Harry Reid’s announcement that he would not be seeking re-election next year caught many by surprise. Just six weeks ago a battered Reid, fresh off the psychological indignity of being forced to the minority and the physical pain from serious eye and facial injuries suffered in an exercise accident, appeared defiant in his intention to run. Manu Raju reported for POLITICO:
Sen. Harry Reid summoned dozens of staffers to the Senate’s Mansfield Room Tuesday and delivered a clear message: He’s running for reelection next year.
The comments are in part aimed at putting to rest growing speculation inside the Senate that the 75-year-old Nevada Democrat — badly hurt from a painful injury to his right eye — would call it quits after nearly three decades in the chamber. The Senate minority leader faces what could be a difficult reelection race next year, plus his would-be successors are ready to run the Democratic Caucus the moment he calls it quits.
Reid even went so far as to direct his top political aide, Rebecca Lambe, to continue putting together a staff from 2016. “I talked to Rebecca this week, they are still interviewing people, the answer is yes,” Reid told POLITICO when asked if he was 100 percent committed to running.”
When pressed to see if there was anything that could change his mind he said, “I’m running. You asked a question that has no answer. I’m going to run.”
But of course he did change his mind. The question, then, is why? There is likely no one answer to that question. Instead, myriad factors were likely at work, ranging from the inevitable creep of age (he’d be 76 at the start of his next term) to the gradual erosion of his political clout.
Nevertheless, it does seem that the difficulty of his coming senate election played a crucial factor.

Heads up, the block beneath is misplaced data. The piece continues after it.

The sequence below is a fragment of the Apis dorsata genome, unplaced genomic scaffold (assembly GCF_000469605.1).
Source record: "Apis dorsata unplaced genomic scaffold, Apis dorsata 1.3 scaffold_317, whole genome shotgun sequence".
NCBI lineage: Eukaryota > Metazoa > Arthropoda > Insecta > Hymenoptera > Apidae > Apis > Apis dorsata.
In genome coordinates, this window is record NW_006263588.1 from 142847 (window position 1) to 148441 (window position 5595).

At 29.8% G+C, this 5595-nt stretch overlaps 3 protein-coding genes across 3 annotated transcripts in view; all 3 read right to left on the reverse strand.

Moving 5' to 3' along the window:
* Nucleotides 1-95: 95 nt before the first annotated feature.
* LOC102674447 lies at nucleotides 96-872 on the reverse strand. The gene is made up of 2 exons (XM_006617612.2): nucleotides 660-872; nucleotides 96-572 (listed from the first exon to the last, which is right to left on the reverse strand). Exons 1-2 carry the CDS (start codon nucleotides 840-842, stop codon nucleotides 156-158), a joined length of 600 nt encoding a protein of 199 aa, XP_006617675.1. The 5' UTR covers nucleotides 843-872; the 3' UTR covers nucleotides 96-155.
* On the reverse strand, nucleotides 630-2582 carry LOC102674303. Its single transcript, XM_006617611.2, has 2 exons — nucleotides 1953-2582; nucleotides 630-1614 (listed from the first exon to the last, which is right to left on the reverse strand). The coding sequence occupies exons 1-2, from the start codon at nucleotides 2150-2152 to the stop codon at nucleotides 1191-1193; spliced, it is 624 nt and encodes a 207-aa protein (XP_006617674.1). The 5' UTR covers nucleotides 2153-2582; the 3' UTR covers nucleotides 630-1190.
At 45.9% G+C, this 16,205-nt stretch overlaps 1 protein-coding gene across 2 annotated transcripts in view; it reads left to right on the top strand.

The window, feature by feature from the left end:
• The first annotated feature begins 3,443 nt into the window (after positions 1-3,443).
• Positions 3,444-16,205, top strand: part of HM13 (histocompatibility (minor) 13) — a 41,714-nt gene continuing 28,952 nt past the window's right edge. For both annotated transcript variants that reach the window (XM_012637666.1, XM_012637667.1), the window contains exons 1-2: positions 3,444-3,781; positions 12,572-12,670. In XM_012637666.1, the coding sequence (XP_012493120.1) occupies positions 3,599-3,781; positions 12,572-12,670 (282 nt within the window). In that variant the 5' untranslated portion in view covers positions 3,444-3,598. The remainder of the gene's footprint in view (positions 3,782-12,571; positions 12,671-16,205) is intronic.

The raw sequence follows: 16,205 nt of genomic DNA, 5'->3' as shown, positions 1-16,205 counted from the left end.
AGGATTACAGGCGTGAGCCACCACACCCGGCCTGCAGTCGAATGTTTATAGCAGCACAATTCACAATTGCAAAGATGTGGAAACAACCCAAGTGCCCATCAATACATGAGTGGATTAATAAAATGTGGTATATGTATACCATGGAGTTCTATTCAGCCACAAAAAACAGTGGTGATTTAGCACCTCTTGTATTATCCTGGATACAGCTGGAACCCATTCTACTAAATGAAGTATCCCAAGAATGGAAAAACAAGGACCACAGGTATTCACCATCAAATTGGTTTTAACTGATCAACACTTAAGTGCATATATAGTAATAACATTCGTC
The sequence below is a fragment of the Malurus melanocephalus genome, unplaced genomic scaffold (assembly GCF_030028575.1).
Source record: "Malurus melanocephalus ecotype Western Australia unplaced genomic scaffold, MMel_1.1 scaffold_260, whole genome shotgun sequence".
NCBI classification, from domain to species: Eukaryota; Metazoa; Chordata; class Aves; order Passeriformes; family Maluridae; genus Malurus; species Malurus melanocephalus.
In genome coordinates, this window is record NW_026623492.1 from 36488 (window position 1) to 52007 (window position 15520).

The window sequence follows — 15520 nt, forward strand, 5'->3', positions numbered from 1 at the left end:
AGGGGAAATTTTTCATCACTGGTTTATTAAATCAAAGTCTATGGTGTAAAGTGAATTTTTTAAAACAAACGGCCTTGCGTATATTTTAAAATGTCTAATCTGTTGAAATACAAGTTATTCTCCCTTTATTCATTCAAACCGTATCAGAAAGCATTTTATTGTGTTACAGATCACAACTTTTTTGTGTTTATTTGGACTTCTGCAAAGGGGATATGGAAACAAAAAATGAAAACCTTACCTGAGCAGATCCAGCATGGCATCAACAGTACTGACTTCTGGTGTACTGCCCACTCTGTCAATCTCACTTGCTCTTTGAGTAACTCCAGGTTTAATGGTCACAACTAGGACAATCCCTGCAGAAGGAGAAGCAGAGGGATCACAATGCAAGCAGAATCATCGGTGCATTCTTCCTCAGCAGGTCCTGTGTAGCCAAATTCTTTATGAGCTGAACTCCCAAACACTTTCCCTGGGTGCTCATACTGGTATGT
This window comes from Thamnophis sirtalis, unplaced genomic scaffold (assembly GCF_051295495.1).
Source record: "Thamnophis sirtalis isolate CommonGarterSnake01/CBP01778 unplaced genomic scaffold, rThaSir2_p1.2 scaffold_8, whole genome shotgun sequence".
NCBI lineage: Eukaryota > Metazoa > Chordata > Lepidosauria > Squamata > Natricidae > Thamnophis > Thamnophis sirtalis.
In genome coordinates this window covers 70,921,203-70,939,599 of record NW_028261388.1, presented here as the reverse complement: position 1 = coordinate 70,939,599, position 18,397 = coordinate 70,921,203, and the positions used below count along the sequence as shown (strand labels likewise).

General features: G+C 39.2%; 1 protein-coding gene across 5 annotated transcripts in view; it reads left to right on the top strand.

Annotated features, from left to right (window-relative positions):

“We have to make sure that the Democrats take control of the Senate again,” Reid said in a video announcing his retirement. “And I feel it is inappropriate for me to soak up all those resources on me when I could be devoting these resources to the caucus, and that’s what I intend to do.”
The statement is a roundabout admission that he would need to spend a great deal of money in order to fend off a Republican challenger. And he’s likely right. Reid has always been one to squeak by. He has only won his last five Senate contests with an average of 52.1 percent of the vote and his median vote total of 50.3 percent barely cracks a majority. His vulnerability was on full display in 2010 when a walking gaffe-machine named Sharron Angle polled ahead of him for nearly the entire race.
Reid was able to overcome Angle through the sheer force of the dollar bill. He amassed the largest war chest ever built for a statewide race (in other words, ignore his crocodile tears over the impact of money in politics), which he used to fund one of the most shamelessly negative campaigns in history.
But this year is different. POLITICO recently reported that Reid has left than half of the money he had at a comparable point last cycle. The Democratic Party is not nearly as strong as it was for his last election, his health is waning, his influence is gone, there are serious questions about Hillary Clinton’s ability to win in Nevada, his ultra-partisan shtick has tarnished his reputation (remember that straight up lie about Romney not paying taxes for 10 years?), and most importantly, his most likely challengers—state Senate Majority Leader Michael Roberson and Governor Brian Sandoval—are both well-seasoned, well-liked pols with a knack for fundraising and a grasp of the issues.
Reid is a savvy backroom operator. He expresses very little charisma, lacks any oratorical prowess and has never been known as a policy heavyweight. Yet he overcame each of these deficits to become the leader of the U.S. Senate. He was able to do that because he’s a fighter who can see his opponent’s punches before they are thrown. Reid is retiring because he can see the punch coming and is smart enough to know, that for the first time in decades, he can’t get out of the way.